One other thing. I am not sure if the moly paste is the appropriate barrier. A dielectric paste may be suited to that application. I have some brake system 'rubbers. I am going to experiment on and see if either is ok.
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post #5 of 8 Old Jan 27th, 2008, 10:14 pm
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Quote:
Originally Posted by ajs
I am of the mind the most likely cause of failure of the slave cylinder will be because of an intrusion of trans. fluid causing damage to the slave cylinder seal 'rubber' and possibly the slave cylinder piston 'rubbers' as well. This in turn will cause brake fluid to be injected under pressure, from the operation of the clutch lever, into the area of the clutch rod and eventually into the clutch.

The reason I am thinking about coating the nose of the slave cylinder is to help keep any trans. fluid leak from directly contacting the slave cylinder seal.
If this can be done, it will help to prevent the failure of the slave cylinder seal from the outside. Thereby eliminating that as a cause for failure of the slave cylinder.

I was concerned that there might not be enough room around the end of the slave cylinder to permit the trans. fluid to drain out the drain hole if the nose of the cylinder is coated. By my measurements, there is about .094" between the end of the cylinder and the end of the machine bore in the housing. There is an additional larger space from the end of the machine bore to the face of the trans. seal that would provide more room for the leaking trans. fluid to accumulate as it migrates to the drain hole.

I agree, most trans. leaks will tend to be slow and the drain hole should be adequate, and provide an early enough warning. The slave seal 'protection' barrier should give more time particularly if there is a substantial trans. fluid leak.

One other thing. I am not sure if the moly paste is the appropriate barrier. A dielectric paste may be suited to that application. I have some brake system 'rubbers. I am going to experiment on and see if either is ok.
No paste or gel will stay in place. Remember, the piston moves back and forth as the clutch lever is pulled in and released. That would very effectively destroy any sealing you may acheive on initial application.

I posted pictures once of one of my failed slave cylinders, and it was very apparent that the bearing in the end of the little piston had tightened/siezed causing the piston to spin with the actuation rod, wiping out the piston and bore of the cylinder badly. No evidence of a transmission oil leak at the same time though.

That is a very small "throwout" bearing in the end of the piston, which takes all the force of releasing the clutch, and it is spinning anytime the engine is running. Not a very robust design at all. Sure expects a lot out of such a small thrust bearing, with only the little amount of grease in it applied at the factory. Mine came apart when I disassembled it, only a few very small balls to do all the work.

I don't want to achieve immortality through my work...I want to achieve it through not dying.

David Shealey
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EX: '01 Black LT, BAT BYKE (Totaled at 110,000 miles)
IBA SS, BB, BBG, 10/10ths.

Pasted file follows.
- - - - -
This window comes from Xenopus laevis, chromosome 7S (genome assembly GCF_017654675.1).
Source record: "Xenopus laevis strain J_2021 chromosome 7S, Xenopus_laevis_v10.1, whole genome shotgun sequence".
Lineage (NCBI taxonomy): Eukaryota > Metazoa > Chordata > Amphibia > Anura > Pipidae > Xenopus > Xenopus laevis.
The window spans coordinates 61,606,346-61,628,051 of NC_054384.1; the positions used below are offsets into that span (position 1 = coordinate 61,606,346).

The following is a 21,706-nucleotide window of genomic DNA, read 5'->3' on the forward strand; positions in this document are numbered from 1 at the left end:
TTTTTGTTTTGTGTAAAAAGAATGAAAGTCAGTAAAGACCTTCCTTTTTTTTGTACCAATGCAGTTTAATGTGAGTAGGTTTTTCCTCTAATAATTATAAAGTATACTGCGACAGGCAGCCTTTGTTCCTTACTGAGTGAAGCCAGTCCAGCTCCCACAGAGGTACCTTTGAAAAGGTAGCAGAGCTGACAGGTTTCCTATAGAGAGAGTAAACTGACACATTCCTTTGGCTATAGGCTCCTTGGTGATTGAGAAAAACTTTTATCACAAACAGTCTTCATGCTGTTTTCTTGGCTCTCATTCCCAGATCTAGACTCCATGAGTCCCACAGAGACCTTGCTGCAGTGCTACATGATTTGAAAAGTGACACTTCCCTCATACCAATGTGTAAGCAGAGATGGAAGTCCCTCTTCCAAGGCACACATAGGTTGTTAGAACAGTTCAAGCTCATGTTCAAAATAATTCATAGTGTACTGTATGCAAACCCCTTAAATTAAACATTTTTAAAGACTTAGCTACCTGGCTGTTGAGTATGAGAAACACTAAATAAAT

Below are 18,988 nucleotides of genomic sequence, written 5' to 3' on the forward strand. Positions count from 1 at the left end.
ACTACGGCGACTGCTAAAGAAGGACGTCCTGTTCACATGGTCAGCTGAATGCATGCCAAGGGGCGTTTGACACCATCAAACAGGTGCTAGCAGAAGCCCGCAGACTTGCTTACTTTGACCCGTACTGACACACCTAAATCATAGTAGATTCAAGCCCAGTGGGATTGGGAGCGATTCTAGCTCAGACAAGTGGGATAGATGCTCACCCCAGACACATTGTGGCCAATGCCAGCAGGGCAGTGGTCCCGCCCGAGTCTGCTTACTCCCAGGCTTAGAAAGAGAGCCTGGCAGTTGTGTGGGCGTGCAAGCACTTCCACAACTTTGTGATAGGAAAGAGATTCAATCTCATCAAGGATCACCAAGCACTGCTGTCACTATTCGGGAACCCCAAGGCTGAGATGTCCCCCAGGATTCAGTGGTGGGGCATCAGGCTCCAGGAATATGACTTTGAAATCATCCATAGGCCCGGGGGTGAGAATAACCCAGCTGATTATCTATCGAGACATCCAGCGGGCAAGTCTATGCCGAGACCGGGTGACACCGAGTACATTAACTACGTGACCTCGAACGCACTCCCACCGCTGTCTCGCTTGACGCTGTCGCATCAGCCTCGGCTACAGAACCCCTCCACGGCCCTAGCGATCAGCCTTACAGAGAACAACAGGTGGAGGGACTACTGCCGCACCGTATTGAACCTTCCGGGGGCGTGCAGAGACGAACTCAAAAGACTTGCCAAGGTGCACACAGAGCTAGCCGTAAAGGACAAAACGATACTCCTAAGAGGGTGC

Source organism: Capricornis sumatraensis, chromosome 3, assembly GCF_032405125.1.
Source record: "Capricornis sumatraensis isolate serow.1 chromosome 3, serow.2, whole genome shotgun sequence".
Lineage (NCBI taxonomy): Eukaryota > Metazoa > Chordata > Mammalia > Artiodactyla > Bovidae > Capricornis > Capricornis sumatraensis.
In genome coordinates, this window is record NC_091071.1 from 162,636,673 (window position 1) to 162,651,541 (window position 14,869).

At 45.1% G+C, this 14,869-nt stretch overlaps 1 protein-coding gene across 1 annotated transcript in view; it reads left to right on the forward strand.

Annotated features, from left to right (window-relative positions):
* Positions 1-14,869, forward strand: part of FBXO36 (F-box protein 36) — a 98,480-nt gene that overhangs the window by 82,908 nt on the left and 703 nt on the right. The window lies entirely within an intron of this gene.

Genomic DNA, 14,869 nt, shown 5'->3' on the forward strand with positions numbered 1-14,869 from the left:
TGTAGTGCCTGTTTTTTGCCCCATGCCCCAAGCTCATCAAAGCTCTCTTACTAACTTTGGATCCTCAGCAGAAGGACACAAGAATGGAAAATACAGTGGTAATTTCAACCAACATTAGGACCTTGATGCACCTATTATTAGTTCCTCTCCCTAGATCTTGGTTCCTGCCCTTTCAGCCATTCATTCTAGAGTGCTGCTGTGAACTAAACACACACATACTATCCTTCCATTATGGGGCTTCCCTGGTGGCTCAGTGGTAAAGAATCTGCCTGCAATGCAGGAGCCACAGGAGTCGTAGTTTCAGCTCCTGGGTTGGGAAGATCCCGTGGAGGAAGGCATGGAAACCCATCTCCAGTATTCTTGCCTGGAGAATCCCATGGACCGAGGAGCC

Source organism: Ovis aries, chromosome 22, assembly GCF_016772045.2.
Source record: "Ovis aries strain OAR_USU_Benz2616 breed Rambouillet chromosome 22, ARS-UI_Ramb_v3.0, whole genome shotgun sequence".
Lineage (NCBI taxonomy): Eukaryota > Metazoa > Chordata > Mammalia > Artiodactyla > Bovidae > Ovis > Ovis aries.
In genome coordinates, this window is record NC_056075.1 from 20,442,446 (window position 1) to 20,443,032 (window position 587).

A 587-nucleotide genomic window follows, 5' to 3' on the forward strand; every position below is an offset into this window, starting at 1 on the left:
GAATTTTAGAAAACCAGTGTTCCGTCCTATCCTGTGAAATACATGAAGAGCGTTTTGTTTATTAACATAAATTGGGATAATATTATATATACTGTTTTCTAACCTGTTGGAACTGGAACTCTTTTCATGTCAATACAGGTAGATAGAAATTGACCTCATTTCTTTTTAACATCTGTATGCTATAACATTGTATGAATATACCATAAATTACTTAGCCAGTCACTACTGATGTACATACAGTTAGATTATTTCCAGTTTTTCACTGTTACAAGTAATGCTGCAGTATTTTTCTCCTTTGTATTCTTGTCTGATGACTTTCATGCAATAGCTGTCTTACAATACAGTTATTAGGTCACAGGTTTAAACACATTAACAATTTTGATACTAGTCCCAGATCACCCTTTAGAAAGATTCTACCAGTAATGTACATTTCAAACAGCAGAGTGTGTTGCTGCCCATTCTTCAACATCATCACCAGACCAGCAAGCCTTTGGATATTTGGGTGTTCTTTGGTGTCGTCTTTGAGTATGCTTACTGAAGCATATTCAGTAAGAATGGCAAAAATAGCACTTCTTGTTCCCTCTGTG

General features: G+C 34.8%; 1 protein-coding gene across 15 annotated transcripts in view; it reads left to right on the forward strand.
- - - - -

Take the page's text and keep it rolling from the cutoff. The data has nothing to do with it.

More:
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post #6 of 8 Old Jan 28th, 2008, 1:02 pm Thread Starter
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That is a very small "throwout" bearing in the end of the piston, which takes all the force of releasing the clutch, and it is spinning anytime the engine is running. Not a very robust design at all. Sure expects a lot out of such a small thrust bearing, with only the little amount of grease in it applied at the factory. Mine came apart when I disassembled it, only a few very small balls to do all the work.[/QUOTE]

Thanks for this information. All my thinking about this subject has been on the basis that the clutch push rod was set in a cup on the end of the slave cylinder piston as is the case with any other hydraulic clutch system I am familiar with. This, in IMO, is the real weak point in the design of this system and means it is likely to be the most probable cause of failure. I can see, with the clutch rod spinning at engine speed there would be a tremendous load on the 'throwout' bearing and presents a high potential to inject brake fluid under pressure into the area surrounding the clutch rod. I can now understand the point you make about not maintaining an effective seal for the nose area of the slave cylinder.

It would be more important to protect that area from an incursion of brake fluid than trans. fluid. If that is even possible. One question, Mr. Shealey; Does the clutch rod spin at engine speed at all times, eg even when the clutch is disengaged, or only when it is engaged?

Thanks again for the new (to me anyway) information. If I cannot improve the situation past drilling the hole, I will at least be happy that all has been done that could be done and get on with the job.
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post #7 of 8 Old Jan 28th, 2008, 3:14 pm
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Quote:
Originally Posted by ajs
Thanks for this information. All my thinking about this subject has been on the basis that the clutch push rod was set in a cup on the end of the slave cylinder piston as is the case with any other hydraulic clutch system I am familiar with. This, in IMO, is the real weak point in the design of this system and means it is likely to be the most probable cause of failure. I can see, with the clutch rod spinning at engine speed there would be a tremendous load on the 'throwout' bearing and presents a high potential to inject brake fluid under pressure into the area surrounding the clutch rod. I can now understand the point you make about not maintaining an effective seal for the nose area of the slave cylinder.
My experience with two failures has indeed been the rubber boot. In dissecting both of them it appears that over time the rubber boot sheds very small balls of material that eventually provide a path (think Hansel and Gretel) along the rod for flow of the brake fluid. I have obtained seals of another material from a friend who does hydraulic engineering. It was as cheap to buy five as it was fifty so if you want a couple send me a pm and I'll send them on to you. I have not put one of my rebuilt units on the bike yet as I have not had an occassion to pull the swing arm or encounter another failure.

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post #8 of 8 Old Jan 28th, 2008, 3:31 pm
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I have yet to hear of anyone claiming a "save" as a result of drilling the weep hole??

Rodney

2000 Canyon Red LT [I]
2005 Sportster XLCH 1200C